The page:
Over the past 15 years, the Supreme Court has put new protections in place for juvenile offenders, ruling that it was unconstitutional to execute people for crimes committed while under the age of 18 or to sentence such offenders to life without parole. However, in many states, juveniles tried as adults still can and do receive lengthy sentences, Levick said.

It’s something that Juvenile Law Center is hoping to change, along with the tendency to try juvenile offenders as adults. Looking at Brown’s case, Levick said, she sees trends that affect many other teenage offenders.

Like Brown, many if not most children who commit violent crimes have experienced some form of abuse or trauma, Levick said. And like Brown, many face steep penalties that are not developmentally appropriate and don’t offer these young offenders a second chance, Levick added.

“Her case, as a child who was tried in the adult criminal justice system, who was sentenced to a virtual life without parole sentence, illustrates and exemplifies what is wrong without how our justice system treats children who commit crimes,” Levick said.

The case also highlights the ways in which trafficking victims in particular are treated in the criminal justice system, according to Soohoo, who works on issues related to international women’s human rights, including sex trafficking.

“I think [Brown’s case] reflects an underlying issue in terms of the way that victims of trafficking into prostitution are treated,” she said.

Part of the issue, she noted, is a disconnect between laws meant to protect young people forced into sex work and the law enforcement officers and prosecutors who deal with individual trafficking victims.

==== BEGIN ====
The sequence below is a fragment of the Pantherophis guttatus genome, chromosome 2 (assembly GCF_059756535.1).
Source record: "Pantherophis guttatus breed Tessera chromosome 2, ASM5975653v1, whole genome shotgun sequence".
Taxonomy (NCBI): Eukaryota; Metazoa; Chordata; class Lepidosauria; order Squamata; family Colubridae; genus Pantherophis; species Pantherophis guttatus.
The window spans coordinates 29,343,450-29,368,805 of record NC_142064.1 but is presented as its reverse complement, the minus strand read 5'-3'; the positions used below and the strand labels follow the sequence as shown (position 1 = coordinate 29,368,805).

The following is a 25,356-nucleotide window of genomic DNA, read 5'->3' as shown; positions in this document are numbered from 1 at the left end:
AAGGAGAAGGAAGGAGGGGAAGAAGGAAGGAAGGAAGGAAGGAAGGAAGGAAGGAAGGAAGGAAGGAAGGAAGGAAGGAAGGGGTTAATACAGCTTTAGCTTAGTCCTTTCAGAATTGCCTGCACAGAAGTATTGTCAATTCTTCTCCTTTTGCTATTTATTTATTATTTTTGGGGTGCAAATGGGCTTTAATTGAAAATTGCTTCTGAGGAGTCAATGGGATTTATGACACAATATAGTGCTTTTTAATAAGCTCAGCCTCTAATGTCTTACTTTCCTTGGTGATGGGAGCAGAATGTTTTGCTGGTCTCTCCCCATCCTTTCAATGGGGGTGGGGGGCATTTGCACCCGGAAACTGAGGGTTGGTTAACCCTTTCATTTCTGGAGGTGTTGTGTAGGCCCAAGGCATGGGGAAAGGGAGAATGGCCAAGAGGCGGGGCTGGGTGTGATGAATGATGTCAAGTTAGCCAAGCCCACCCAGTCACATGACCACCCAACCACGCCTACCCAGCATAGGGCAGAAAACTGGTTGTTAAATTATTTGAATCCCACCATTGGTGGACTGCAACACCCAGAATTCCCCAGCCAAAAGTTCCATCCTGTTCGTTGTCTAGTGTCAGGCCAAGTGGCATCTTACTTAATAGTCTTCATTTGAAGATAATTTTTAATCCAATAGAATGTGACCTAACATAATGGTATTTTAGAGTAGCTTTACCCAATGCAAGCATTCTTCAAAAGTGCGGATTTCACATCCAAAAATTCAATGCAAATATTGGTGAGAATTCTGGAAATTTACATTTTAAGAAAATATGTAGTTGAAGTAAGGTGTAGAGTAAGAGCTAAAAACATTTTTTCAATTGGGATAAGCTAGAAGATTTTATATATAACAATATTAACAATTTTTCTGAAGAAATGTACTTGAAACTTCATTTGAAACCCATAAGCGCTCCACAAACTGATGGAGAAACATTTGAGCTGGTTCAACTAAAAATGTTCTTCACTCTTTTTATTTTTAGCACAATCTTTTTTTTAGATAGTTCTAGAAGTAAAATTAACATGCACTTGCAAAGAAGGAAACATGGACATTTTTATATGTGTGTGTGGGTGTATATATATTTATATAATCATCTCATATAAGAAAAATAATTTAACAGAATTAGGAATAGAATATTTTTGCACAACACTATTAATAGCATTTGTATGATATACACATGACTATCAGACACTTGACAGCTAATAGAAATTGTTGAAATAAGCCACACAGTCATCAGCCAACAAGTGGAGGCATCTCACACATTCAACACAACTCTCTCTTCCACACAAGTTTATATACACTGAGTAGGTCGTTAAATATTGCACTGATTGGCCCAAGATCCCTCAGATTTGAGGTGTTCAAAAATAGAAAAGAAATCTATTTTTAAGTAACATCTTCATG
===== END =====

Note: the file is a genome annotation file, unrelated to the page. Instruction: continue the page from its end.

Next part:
Prosecutors can sometimes look past laws on the books holding that people under 18 who are involved in sex work should be viewed as victims of trafficking or sexually exploited youth, according to Soohoo. Other laws can be used as an affirmative defense in a criminal case but don’t shield victims from criminal charges, she said.

Most of these cases don’t involve murder charges — trafficking victims are far more likely to be prosecuted for prostitution, related offenses such as loitering, or drug crimes. However, Soohoo said, in her view, the principle should remain the same, regardless of the offense.

The issue has obvious racial implications as well, Soohoo added. “[Girls of color] are disproportionately likely to be sexualized and more likely to be treated as adults,” she said. Brown, who is black, was part of that pattern, she added.

In Tennessee, as Brown prepares for release, lawmakers are gearing up to introduce criminal justice reforms, including reforms that might have given Brown a different outcome from the beginning, before she spent 15 years behind bars.

State Sen. Brenda Gilmore, who advocated for Brown’s release, told Law360 she was “elated” by the governor’s decision and that she has several bills that she plans to introduce that would have made a difference in the Brown case.

One such measure would make clear that, if a minor is the victim of sex trafficking or sexual abuse, the use of force should be presumed to be self-defense, according to Gilmore, a Nashville Democrat.

“I think [this case] shows a need for reform, and I think the general assembly has a will to do that now — especially since this case has received such visibility,” she said.

Reform efforts, however, will go not through Haslam, who will be leaving office on Jan. 19th, but through Republican governor-elect Bill Lee.

In response to a request for comment, Lee said in a statement, “I respect Governor Haslam’s decision in this complex case. It is my hope that positive dialogue will come from this decision as our state moves forward.”

--Editing by Pamela Wilkinson.